Once invoices are approved for payment in an automated system, they are passed directly to the financial system for payment scheduling based on the usual factors such as due date and discount date. The good news is that they get to that point far sooner than they typically do with manual invoice processing. That means cash management policies can be exercised as desired and savings from available discounts can be realized. This also eliminates errors that can potentially be introduced by re-keying.
In an automated system, the status of invoices is always known and accessible electronically. That makes it possible to give suppliers self-service enquiry capabilities via a secure supplier portal. Not only does this significantly reduce the enquiry-handling load on the AP department, it also gives suppliers piece of mind and the feeling that your organization is “easy to do business with”. That and the time you save them when they don’t need to chase late payments may well come into play when future purchases or contracts are negotiated.
Don’t under-estimate the percentage points that can be shaved from your overall purchase costs over time.
Reporting and analysis
Last but not least, an automated invoice processing system enables all kinds of reporting and analysis that is simply not possible when invoices are handled manually. Invoices are electronically captured, validated and coded. Because it’s done sooner, financial managers have much better visibility of near-term cash requirements, enabling better management of working capital. Because it’s done more thoroughly and accurately, procurement has better information for spend analysis, contract negotiations, and supplier relationship management.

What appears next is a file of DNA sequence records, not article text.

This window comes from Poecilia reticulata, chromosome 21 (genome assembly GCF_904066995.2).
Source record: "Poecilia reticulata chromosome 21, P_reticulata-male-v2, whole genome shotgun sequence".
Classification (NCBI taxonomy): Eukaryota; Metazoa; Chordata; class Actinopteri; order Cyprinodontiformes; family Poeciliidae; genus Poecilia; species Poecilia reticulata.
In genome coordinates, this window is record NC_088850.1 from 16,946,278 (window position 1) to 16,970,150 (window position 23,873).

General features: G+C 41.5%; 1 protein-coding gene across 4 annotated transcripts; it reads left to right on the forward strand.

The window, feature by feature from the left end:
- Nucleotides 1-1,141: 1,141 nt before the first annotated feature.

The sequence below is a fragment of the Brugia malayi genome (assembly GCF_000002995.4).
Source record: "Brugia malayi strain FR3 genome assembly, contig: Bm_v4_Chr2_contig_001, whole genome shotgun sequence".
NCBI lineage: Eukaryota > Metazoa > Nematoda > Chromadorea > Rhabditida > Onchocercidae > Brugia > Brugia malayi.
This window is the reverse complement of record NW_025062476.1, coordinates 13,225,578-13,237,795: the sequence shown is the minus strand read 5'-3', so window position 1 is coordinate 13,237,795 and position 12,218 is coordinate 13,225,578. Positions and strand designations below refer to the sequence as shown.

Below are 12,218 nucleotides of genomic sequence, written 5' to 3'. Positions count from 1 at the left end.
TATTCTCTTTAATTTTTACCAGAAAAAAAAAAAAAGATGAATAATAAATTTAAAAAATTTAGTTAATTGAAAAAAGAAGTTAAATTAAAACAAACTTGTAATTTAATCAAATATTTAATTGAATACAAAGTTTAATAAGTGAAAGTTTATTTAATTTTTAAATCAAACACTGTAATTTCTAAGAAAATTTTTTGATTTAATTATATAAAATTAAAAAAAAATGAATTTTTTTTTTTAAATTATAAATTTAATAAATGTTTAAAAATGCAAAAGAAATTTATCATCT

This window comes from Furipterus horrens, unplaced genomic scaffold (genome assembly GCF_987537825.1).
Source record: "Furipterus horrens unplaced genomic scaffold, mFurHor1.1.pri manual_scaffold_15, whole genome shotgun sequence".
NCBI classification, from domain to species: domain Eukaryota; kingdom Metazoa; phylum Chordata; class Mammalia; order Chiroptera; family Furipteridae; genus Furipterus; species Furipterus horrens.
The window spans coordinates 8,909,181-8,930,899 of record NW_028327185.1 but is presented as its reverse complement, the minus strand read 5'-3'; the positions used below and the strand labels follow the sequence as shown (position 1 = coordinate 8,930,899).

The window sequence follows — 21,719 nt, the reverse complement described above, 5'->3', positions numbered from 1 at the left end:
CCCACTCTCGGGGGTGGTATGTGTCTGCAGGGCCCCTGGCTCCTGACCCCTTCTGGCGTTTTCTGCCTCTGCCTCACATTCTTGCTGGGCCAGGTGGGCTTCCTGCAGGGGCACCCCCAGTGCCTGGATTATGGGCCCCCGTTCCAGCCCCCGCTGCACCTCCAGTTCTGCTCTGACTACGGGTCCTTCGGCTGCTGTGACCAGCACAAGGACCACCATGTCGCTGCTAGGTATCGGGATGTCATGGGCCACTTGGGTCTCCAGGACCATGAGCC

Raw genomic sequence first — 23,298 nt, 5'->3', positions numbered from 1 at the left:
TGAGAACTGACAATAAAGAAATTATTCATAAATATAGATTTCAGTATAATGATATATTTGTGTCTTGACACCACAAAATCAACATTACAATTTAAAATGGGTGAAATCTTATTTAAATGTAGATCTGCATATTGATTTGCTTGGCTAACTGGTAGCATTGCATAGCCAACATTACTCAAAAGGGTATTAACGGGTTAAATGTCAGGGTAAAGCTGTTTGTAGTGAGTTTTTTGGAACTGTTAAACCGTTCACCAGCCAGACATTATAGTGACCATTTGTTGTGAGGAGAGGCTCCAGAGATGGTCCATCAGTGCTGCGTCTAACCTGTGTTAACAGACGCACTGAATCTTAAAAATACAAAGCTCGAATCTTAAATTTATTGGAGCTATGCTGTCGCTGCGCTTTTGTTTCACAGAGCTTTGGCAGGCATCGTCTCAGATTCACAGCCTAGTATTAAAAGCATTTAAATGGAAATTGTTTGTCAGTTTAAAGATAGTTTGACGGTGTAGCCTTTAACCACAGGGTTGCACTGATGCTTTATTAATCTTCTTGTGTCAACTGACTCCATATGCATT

In addition to these main elements of automation, there are a few important underlying attributes that are essential to making your invoice processing system effective:
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- A highly flexible filing system - Invoice records and associated information such as scanned documents will need to be viewed and processed in many different ways throughout their lifecycle. The ability to look up, organize, sort, and filter this information according to the criteria that is important to your organization is key to overall productivity.
- An open architecture - In order to introduce the type of “invoice processing engine” described above without the need to replace existing financial and purchasing systems, the software needs to be designed in a way that enables it to easily access or import information from your existing systems.
- An intuitive user interface - Even though some of the inner workings of your invoice automation may be quite sophisticated, the system needs to be easy to understand and use by your AP personnel and others. For instance, 3-way matching may involve as many as 20-30 different tests. The system needs to make discrepancies easy to interpret and should provide the ability to take appropriate action with just a click or two. An intuitive user interface design is key to the productivity of individuals.